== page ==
Nelson Bryant, who died this past January, was raised in West Tisbury and romped in the fields and on the shorelines of up-Island Martha’s Vineyard for much of his boyhood. He parachuted from an airplane on D-Day, fought in the Battle of the Bulge, went on to graduate from Dartmouth College, and after a stint as a newspaper editor in New Hampshire, returned to the Island to build docks, hiring artist Kib Bramhall to help. Some years later, Bryant turned his lifelong passion into a job, becoming the Outdoors columnist for the New York Times. He would write Outdoors for more than three decades.
And he would fish, as he did as a boy, year-round, bringing his catch home to cook with his partner, artist Ruth Kirchmeier. I asked Ruth if I’d heard correctly that Nelson would take a lemon with him on fishing excursions to Lobsterville, so he could cook what he caught over a fire, and season it simply when finished. “The only occasions he brought lemons on a fishing/food-gathering foray,” she told me, “was to squeeze on the oysters he regularly gathered at Tisbury Great Pond.”
She shared more fish-preparation tricks: “When baking salmon, he would often smear it lightly with Dijon mustard and dust it with brown sugar before putting it in the oven, a trick he’d learned watching a French Canadian guide on a fishing trip to Canada. The guide, however, had held the fish over an open fire he’d built, and it might have been speared on a spruce branch.”
Several years ago, Bryant wrote a series of columns for The MV Times, and in one, ponders the white perch, and the great pond in which he finds them: “In early November, Peter Huntington dropped by with a much-appreciated gift of white perch he had caught in Tisbury Great Pond.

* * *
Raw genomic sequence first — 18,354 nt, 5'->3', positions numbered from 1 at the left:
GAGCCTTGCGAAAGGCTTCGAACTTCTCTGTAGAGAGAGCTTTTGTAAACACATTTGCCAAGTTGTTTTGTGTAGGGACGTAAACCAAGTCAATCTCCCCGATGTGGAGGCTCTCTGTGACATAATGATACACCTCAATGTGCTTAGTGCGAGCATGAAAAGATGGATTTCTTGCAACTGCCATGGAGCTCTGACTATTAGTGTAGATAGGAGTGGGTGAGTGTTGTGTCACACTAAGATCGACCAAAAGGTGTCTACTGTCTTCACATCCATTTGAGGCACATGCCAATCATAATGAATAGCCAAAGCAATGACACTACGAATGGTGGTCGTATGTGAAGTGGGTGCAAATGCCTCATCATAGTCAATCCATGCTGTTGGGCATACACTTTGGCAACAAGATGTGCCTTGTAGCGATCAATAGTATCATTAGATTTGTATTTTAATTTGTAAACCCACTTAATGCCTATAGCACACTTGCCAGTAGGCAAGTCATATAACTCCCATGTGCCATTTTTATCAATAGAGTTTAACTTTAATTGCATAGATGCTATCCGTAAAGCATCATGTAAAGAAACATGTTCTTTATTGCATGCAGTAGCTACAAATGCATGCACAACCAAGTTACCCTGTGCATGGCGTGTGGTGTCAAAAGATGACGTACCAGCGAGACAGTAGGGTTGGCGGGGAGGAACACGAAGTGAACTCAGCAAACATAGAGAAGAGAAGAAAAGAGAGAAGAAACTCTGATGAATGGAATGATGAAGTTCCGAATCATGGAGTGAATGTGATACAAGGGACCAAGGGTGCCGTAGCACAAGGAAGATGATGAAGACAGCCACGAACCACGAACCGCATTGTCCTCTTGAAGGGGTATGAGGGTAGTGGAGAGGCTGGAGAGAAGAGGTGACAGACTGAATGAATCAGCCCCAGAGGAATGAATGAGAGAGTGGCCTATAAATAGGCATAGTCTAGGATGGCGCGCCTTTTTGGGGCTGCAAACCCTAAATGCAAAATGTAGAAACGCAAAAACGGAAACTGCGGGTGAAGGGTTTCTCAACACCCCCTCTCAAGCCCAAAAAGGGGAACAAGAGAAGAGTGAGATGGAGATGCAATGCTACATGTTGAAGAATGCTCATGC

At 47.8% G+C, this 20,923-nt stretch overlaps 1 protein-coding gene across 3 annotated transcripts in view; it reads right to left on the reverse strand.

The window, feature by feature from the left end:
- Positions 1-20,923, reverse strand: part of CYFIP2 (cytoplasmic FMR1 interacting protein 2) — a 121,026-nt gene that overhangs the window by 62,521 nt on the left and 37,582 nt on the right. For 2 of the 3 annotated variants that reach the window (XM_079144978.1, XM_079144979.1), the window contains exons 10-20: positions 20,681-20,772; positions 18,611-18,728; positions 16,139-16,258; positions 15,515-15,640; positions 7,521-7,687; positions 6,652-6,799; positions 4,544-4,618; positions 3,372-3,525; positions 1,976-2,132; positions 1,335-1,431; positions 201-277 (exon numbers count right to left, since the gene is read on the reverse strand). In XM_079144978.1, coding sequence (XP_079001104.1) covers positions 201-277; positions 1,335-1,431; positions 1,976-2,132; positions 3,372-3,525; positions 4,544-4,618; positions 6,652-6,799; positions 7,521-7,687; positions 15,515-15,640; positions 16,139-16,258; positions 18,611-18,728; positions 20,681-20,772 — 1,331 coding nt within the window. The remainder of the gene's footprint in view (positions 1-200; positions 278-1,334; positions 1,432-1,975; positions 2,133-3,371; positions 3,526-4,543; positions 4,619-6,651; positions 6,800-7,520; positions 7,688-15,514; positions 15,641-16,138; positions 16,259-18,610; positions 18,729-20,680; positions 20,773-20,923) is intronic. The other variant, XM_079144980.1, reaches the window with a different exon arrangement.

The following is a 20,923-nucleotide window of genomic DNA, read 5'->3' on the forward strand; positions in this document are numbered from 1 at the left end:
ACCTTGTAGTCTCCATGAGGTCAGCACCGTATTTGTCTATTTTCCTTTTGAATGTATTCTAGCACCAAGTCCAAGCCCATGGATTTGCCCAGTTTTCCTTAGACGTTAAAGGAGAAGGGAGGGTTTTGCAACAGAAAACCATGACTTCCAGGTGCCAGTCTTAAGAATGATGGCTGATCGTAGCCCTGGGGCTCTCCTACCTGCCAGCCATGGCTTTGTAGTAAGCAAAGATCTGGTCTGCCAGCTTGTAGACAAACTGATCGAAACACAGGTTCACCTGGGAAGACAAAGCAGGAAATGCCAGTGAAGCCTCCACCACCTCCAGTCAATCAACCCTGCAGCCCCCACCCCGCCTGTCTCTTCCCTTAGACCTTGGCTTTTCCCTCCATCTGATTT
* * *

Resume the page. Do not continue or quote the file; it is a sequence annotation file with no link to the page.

“I first encountered that salt pond’s perch more than 80 years ago, so I was not surprised to see them in Peter’s bucket.
“[As a child] I was immediately captivated by the species, and for several boyhood years I never failed to visit Town Cove, which was one of the places where they congregated in spring to spawn. As the years went by, however, I became more interested in striped bass and bluefish, both species that are frequent visitors to the pond.
“I anointed a brace of Peter’s perch — he had cleaned and scaled them for me — with a mild mixture of melted butter, salt, pepper, garlic, and powdered basil, and baked them for 20 minutes at 350°. Both my partner, Ruth Kirchmeier, and I found their flavor and texture superb. Indeed, no less an expert on fishing and fish cookery than the late A.J. McLane observes in his classic New Standard Fishing Encyclopedia that ‘there is no finer fish to eat than the white perch.’”
Nelson Bryant wrote a memoir called Millpond Joe that contains more of his recipes. If you’re lucky, you might find a copy in an Island library.